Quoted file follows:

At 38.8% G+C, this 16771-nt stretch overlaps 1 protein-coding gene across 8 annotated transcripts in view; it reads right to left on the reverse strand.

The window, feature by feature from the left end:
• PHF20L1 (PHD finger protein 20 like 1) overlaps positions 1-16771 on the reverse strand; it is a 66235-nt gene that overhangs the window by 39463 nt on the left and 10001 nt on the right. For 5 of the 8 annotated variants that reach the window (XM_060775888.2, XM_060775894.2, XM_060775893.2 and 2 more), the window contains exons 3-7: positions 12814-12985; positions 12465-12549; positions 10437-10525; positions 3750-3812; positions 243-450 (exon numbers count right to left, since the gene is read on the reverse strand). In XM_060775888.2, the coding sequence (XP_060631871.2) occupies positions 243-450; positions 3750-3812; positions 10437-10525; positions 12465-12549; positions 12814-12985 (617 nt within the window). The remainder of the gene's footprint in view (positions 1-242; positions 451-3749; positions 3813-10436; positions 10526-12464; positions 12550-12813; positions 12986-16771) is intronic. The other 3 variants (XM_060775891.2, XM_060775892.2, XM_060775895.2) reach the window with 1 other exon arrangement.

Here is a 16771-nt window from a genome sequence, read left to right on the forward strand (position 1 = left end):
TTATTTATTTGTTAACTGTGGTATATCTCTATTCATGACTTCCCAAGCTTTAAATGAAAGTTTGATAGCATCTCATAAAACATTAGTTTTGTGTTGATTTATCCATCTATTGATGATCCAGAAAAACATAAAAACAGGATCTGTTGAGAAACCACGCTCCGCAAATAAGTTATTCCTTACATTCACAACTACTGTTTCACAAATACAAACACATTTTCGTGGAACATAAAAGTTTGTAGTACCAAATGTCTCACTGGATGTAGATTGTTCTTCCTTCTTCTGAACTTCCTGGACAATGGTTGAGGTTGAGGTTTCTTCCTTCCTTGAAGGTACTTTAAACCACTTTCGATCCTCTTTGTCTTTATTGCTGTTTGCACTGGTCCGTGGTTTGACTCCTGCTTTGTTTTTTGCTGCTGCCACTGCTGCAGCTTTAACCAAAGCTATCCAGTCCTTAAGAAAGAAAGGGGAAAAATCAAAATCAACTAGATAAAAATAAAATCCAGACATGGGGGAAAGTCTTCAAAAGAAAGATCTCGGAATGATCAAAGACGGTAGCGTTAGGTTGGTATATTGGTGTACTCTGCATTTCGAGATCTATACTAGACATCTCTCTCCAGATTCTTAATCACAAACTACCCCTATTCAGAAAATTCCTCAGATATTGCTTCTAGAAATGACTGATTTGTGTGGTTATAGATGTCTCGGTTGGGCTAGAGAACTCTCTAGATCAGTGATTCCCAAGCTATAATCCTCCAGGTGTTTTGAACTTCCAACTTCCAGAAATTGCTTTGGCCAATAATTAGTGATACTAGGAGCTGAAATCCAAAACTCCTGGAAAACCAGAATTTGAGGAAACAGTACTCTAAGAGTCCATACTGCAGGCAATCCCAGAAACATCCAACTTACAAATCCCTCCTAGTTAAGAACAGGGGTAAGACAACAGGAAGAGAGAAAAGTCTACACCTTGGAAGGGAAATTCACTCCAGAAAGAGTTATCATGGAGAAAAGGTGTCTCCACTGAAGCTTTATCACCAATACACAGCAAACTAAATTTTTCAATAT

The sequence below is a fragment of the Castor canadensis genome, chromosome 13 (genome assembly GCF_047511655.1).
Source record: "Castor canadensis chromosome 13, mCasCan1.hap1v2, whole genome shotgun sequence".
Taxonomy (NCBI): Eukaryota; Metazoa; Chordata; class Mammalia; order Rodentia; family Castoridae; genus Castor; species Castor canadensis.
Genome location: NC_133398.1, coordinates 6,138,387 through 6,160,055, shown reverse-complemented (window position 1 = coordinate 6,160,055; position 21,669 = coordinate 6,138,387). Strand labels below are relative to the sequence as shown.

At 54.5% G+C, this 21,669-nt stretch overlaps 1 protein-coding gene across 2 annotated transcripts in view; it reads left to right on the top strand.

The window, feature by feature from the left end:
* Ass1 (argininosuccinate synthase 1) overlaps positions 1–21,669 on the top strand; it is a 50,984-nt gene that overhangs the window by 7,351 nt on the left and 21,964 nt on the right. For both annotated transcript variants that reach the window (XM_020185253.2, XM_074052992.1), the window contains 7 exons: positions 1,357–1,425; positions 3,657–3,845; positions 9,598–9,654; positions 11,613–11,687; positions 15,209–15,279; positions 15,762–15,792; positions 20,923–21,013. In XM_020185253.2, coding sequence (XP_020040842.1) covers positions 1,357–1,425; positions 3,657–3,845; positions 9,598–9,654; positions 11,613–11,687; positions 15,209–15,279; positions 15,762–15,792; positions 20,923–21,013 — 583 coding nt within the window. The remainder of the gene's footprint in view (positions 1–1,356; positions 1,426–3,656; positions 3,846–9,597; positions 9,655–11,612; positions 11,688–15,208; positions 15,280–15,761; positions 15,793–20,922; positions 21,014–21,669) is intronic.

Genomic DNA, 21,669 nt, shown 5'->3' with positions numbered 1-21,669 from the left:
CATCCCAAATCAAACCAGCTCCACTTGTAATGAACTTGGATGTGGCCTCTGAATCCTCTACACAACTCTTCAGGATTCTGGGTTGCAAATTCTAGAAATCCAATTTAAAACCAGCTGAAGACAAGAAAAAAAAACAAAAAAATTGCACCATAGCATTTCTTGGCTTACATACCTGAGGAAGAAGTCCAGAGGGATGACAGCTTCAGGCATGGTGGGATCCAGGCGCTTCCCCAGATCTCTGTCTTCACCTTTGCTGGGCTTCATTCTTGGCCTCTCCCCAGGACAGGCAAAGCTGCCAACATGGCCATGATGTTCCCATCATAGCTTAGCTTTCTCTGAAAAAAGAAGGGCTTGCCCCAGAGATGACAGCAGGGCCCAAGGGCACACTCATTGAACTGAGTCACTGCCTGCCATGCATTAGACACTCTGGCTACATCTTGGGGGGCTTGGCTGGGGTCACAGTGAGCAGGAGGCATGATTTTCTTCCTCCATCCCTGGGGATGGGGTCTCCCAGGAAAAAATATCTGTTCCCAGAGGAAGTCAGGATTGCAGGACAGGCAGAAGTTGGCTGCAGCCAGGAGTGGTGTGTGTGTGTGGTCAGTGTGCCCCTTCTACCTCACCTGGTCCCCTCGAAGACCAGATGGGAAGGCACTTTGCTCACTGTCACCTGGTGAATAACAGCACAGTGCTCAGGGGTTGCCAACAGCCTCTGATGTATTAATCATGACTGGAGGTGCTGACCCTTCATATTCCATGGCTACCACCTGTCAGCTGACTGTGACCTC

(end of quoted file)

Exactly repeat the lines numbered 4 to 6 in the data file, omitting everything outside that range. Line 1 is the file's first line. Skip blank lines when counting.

Here is a 16771-nt window from a genome sequence, read left to right on the forward strand (position 1 = left end):
TTATTTATTTGTTAACTGTGGTATATCTCTATTCATGACTTCCCAAGCTTTAAATGAAAGTTTGATAGCATCTCATAAAACATTAGTTTTGTGTTGATTTATCCATCTATTGATGATCCAGAAAAACATAAAAACAGGATCTGTTGAGAAACCACGCTCCGCAAATAAGTTATTCCTTACATTCACAACTACTGTTTCACAAATACAAACACATTTTCGTGGAACATAAAAGTTTGTAGTACCAAATGTCTCACTGGATGTAGATTGTTCTTCCTTCTTCTGAACTTCCTGGACAATGGTTGAGGTTGAGGTTTCTTCCTTCCTTGAAGGTACTTTAAACCACTTTCGATCCTCTTTGTCTTTATTGCTGTTTGCACTGGTCCGTGGTTTGACTCCTGCTTTGTTTTTTGCTGCTGCCACTGCTGCAGCTTTAACCAAAGCTATCCAGTCCTTAAGAAAGAAAGGGGAAAAATCAAAATCAACTAGATAAAAATAAAATCCAGACATGGGGGAAAGTCTTCAAAAGAAAGATCTCGGAATGATCAAAGACGGTAGCGTTAGGTTGGTATATTGGTGTACTCTGCATTTCGAGATCTATACTAGACATCTCTCTCCAGATTCTTAATCACAAACTACCCCTATTCAGAAAATTCCTCAGATATTGCTTCTAGAAATGACTGATTTGTGTGGTTATAGATGTCTCGGTTGGGCTAGAGAACTCTCTAGATCAGTGATTCCCAAGCTATAATCCTCCAGGTGTTTTGAACTTCCAACTTCCAGAAATTGCTTTGGCCAATAATTAGTGATACTAGGAGCTGAAATCCAAAACTCCTGGAAAACCAGAATTTGAGGAAACAGTACTCTAAGAGTCCATACTGCAGGCAATCCCAGAAACATCCAACTTACAAATCCCTCCTAGTTAAGAACAGGGGTAAGACAACAGGAAGAGAGAAAAGTCTACACCTTGGAAGGGAAATTCACTCCAGAAAGAGTTATCATGGAGAAAAGGTGTCTCCACTGAAGCTTTATCACCAATACACAGCAAACTAAATTTTTCAATAT

The sequence below is a fragment of the Castor canadensis genome, chromosome 13 (genome assembly GCF_047511655.1).